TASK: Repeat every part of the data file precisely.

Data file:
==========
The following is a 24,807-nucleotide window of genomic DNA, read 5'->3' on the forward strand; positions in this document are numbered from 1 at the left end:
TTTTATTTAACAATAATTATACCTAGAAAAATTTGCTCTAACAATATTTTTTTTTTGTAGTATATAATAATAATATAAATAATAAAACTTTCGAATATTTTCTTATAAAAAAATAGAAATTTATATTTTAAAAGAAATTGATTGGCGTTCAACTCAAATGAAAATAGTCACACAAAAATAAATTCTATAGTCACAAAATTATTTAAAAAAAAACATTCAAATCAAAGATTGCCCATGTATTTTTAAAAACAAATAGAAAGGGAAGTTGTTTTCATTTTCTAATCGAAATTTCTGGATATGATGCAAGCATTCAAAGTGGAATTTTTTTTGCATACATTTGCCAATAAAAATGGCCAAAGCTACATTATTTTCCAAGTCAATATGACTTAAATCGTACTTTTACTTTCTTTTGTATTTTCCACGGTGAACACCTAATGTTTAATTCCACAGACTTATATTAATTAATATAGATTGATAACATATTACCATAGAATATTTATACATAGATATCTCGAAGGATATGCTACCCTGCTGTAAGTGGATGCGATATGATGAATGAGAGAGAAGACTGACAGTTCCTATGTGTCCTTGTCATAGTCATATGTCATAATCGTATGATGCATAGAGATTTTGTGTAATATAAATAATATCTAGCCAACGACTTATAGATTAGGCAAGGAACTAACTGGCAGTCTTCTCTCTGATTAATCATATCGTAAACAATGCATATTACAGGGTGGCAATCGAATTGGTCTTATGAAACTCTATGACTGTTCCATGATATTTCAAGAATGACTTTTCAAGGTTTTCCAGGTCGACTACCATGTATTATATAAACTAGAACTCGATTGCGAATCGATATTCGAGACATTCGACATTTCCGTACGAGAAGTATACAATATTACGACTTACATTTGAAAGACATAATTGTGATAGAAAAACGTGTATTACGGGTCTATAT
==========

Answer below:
The following is a 24,807-nucleotide window of genomic DNA, read 5'->3' on the forward strand; positions in this document are numbered from 1 at the left end:
TTTTATTTAACAATAATTATACCTAGAAAAATTTGCTCTAACAATATTTTTTTTTTGTAGTATATAATAATAATATAAATAATAAAACTTTCGAATATTTTCTTATAAAAAAATAGAAATTTATATTTTAAAAGAAATTGATTGGCGTTCAACTCAAATGAAAATAGTCACACAAAAATAAATTCTATAGTCACAAAATTATTTAAAAAAAAACATTCAAATCAAAGATTGCCCATGTATTTTTAAAAACAAATAGAAAGGGAAGTTGTTTTCATTTTCTAATCGAAATTTCTGGATATGATGCAAGCATTCAAAGTGGAATTTTTTTTGCATACATTTGCCAATAAAAATGGCCAAAGCTACATTATTTTCCAAGTCAATATGACTTAAATCGTACTTTTACTTTCTTTTGTATTTTCCACGGTGAACACCTAATGTTTAATTCCACAGACTTATATTAATTAATATAGATTGATAACATATTACCATAGAATATTTATACATAGATATCTCGAAGGATATGCTACCCTGCTGTAAGTGGATGCGATATGATGAATGAGAGAGAAGACTGACAGTTCCTATGTGTCCTTGTCATAGTCATATGTCATAATCGTATGATGCATAGAGATTTTGTGTAATATAAATAATATCTAGCCAACGACTTATAGATTAGGCAAGGAACTAACTGGCAGTCTTCTCTCTGATTAATCATATCGTAAACAATGCATATTACAGGGTGGCAATCGAATTGGTCTTATGAAACTCTATGACTGTTCCATGATATTTCAAGAATGACTTTTCAAGGTTTTCCAGGTCGACTACCATGTATTATATAAACTAGAACTCGATTGCGAATCGATATTCGAGACATTCGACATTTCCGTACGAGAAGTATACAATATTACGACTTACATTTGAAAGACATAATTGTGATAGAAAAACGTGTATTACGGGTCTATAT